MC: Do you think aspects of Alice Sheldon's life or Tiptree's writing get overlooked because of the immediate interest of the female-male switch?
JP: Do you think so? I don't know. The minute you start reading Tiptree you know the gender switch is not just a gimmick; those stories are the real thing. But her work can be difficult, and for a long time maybe the gender switch was the only key to it that readers had.
MC: What were your thoughts when you first read Tiptree's fiction?
JP: They're such rich, contradictory stories. I could feel the energy in them, but I didn't know what they meant. I wanted to see if I could find my way in that forest.
It took a long time. It took about three years before I thought I understood "The Girl Who Was Plugged In," and five or six before I had anything at all to say about "Houston, Houston, Do You Read?"—and what I did end up saying in the book is certainly not the last word. I hope there will be more readings, that people are going to go back and explore those stories again.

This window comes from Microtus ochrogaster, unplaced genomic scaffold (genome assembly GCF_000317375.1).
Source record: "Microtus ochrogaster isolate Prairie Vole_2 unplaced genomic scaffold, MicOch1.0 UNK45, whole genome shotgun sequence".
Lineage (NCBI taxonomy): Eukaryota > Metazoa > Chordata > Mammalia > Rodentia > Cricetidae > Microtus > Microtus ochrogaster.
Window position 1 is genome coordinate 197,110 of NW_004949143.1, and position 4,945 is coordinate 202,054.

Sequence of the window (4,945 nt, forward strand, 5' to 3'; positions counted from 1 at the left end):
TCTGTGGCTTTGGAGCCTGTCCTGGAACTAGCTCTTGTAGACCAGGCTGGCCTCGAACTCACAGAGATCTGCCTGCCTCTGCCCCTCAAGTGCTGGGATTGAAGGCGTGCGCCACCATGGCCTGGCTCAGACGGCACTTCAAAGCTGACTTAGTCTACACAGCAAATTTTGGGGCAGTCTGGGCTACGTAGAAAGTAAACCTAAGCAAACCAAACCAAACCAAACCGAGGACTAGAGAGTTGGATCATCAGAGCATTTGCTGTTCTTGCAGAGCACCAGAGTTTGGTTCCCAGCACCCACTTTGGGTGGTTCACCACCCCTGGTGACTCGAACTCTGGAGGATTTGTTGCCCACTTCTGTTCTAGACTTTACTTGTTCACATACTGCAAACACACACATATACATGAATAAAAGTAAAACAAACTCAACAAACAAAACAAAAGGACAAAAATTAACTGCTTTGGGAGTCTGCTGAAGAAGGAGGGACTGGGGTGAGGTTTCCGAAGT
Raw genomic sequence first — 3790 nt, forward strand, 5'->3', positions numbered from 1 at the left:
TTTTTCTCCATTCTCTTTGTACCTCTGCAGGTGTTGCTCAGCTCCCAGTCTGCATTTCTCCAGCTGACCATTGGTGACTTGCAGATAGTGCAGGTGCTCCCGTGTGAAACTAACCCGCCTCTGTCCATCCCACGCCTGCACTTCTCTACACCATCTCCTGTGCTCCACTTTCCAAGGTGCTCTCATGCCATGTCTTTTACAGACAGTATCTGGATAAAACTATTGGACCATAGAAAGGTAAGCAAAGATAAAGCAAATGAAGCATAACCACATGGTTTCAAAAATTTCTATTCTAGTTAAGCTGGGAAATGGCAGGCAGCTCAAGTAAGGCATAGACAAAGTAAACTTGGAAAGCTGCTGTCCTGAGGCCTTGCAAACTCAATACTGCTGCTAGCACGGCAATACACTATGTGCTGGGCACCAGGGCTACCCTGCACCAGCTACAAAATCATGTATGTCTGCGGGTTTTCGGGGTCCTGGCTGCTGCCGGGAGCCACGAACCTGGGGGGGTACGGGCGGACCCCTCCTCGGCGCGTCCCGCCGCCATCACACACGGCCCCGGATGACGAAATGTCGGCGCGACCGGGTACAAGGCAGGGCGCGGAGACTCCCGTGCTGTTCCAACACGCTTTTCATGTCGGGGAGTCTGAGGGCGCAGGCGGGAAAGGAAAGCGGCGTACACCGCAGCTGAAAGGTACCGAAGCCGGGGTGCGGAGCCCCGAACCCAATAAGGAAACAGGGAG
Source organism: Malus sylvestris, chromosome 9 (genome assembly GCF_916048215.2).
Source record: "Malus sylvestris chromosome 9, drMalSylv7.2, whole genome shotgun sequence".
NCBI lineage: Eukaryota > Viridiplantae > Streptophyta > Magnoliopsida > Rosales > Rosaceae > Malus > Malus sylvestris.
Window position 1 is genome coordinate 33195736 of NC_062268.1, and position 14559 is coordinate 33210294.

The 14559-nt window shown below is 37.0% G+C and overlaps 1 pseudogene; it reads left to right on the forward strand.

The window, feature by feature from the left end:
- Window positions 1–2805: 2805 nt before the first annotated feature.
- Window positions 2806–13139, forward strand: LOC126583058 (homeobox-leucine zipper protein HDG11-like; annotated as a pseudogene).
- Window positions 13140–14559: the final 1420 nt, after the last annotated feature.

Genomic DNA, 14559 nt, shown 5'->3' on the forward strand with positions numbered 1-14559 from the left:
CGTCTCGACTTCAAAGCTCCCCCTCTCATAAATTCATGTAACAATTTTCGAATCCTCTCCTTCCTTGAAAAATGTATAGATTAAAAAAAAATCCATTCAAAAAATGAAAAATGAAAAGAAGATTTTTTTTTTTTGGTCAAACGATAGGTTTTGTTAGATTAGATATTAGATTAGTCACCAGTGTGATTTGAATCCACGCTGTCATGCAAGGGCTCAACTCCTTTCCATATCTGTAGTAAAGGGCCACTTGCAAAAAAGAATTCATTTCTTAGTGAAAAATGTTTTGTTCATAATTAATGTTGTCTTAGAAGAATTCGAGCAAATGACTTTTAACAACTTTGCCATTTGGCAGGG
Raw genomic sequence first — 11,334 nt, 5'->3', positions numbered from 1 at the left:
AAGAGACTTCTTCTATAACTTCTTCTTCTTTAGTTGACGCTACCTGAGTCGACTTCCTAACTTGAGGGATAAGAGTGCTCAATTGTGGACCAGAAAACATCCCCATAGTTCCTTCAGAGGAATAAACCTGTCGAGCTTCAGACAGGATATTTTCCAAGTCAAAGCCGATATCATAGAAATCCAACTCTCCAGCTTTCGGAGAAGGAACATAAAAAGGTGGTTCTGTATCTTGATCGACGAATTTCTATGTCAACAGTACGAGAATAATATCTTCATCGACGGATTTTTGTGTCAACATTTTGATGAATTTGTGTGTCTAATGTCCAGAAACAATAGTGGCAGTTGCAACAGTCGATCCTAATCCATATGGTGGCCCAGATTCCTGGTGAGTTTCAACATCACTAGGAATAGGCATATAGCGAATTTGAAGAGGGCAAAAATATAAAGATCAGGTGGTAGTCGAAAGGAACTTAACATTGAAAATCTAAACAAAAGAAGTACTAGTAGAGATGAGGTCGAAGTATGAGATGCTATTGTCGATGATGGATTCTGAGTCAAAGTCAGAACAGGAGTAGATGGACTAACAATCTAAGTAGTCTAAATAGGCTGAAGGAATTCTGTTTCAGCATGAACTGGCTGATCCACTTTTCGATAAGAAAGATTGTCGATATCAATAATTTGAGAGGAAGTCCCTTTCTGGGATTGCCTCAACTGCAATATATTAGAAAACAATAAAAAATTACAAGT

MC: Rudyard Kipling and Philip K. Dick seem to have been, from what Alice Sheldon said, important influences on Tiptree's fiction. Did you discover much about Alli's reading life as an adult before she created the Tiptree persona? How do you think she learned to write such confident, unique stories?
JP: Well, Dostoyevsky was her model for a great writer, and she loved certain poets, particularly Yeats. She was very widely read, both in science fiction and out of it. She read Conrad as a kid; later on, Ibsen's Peer Gynt and Virginia Woolf's Orlando were important to her. She loved philosophy, especially Spinoza; she got a lot of her feminism from a book by Rebecca West called Black Lamb and Grey Falcon. She loathed Hemingway.